New Orleans: America's Startup City
Katrina gave New Orleans two stories to tell: One of disaster and another of innovation. Since 2007, the city has produced far more entrepreneurs than most American cities.
In the wake of Hurricane Katrina, an entrepreneurial spirit rose that has given new meaning to the city of New Orleans and taken its businesses onto global success. One such success story is the Idea Village, a startup that organizes workshops and competitions involving M.B.A. students from the nation's top business schools. "Katrina did two things," says Tim Williamson, the C.E.O. of Idea Village, which recently sponsored New Orleans Entrepreneurship Week. "Everyone became an entrepreneur because everyone was starting over in some way—we became a startup city." Second, he says, "our networks scaled globally."
It's a development that could one day lead to much better treatments for osteoporosis, joint damage, and bone fractures.
- Scientists have isolated skeletal stem cells in adult and fetal bones for the first time.
- These cells could one day help treat damaged bone and cartilage.
- The team was able to grow skeletal stem cells from cells found within liposuctioned fat.
Gut bacteria play an important role in how you feel and think and how well your body fights off disease. New research shows that exercise can give your gut bacteria a boost.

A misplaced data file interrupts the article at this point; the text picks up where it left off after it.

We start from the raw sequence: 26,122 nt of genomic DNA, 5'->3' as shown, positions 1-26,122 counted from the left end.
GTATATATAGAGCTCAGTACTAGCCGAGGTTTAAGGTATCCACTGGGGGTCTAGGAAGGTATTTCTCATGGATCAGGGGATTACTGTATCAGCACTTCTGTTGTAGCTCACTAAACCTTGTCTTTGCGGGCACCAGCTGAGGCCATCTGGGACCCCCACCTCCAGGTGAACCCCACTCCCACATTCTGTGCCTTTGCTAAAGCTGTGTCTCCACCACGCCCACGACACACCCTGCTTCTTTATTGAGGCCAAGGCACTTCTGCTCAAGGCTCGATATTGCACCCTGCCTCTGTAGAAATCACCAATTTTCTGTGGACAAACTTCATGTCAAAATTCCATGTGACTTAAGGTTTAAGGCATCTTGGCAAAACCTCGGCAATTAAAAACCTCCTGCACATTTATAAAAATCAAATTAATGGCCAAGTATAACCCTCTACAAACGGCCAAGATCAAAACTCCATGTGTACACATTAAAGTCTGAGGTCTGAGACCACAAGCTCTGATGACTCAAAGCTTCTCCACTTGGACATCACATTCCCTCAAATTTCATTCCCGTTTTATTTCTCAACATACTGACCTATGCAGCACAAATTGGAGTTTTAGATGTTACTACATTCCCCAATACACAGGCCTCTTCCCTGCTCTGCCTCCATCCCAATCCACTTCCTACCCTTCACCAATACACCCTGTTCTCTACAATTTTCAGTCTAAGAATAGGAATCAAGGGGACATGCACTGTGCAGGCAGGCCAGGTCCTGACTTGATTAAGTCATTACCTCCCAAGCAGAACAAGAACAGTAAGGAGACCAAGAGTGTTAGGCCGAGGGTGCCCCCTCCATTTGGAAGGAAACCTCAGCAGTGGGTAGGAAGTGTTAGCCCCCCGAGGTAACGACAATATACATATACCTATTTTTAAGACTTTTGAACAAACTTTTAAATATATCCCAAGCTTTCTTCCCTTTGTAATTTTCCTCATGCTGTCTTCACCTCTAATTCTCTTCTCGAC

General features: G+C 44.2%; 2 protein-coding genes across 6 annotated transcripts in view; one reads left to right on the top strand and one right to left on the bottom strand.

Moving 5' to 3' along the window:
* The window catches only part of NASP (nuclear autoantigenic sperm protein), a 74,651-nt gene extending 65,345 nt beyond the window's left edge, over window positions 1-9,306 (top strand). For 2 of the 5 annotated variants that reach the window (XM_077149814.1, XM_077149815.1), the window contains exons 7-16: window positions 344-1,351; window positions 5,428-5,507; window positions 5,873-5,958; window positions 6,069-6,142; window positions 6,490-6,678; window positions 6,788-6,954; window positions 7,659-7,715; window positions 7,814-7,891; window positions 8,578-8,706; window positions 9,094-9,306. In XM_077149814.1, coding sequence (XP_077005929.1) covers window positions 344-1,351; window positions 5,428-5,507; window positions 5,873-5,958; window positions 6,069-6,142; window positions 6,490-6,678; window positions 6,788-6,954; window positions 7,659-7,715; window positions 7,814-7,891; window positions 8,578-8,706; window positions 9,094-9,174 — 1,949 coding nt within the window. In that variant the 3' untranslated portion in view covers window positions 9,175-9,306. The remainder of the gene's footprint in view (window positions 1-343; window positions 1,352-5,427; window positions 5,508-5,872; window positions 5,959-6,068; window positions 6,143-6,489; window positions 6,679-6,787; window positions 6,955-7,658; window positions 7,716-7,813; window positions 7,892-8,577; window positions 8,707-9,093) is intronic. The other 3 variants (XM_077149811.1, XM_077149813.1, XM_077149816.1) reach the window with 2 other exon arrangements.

- Two studies from the University of Illinois show that gut bacteria can be changed by exercise alone.
- Our understanding of how gut bacteria impacts our overall health is an emerging field, and this research sheds light on the many different ways exercise affects your body.
- Exercising to improve your gut bacteria will prevent diseases and encourage brain health.
A groundbreaking new study shows that octopuses seemed to exhibit uncharacteristically social behavior when given MDMA, the psychedelic drug commonly known as ecstasy.
- Octopuses, like humans, have genes that seem to code for serotonin transporters.
- Scientists gave MDMA to octopuses to see whether those genes translated into a binding site for serotonin, which regulates emotions and behavior in humans
- Octopuses, which are typically asocial creatures, seem to get friendlier while on MDMA, suggesting humans have more in common with the strange invertebrates than previously thought
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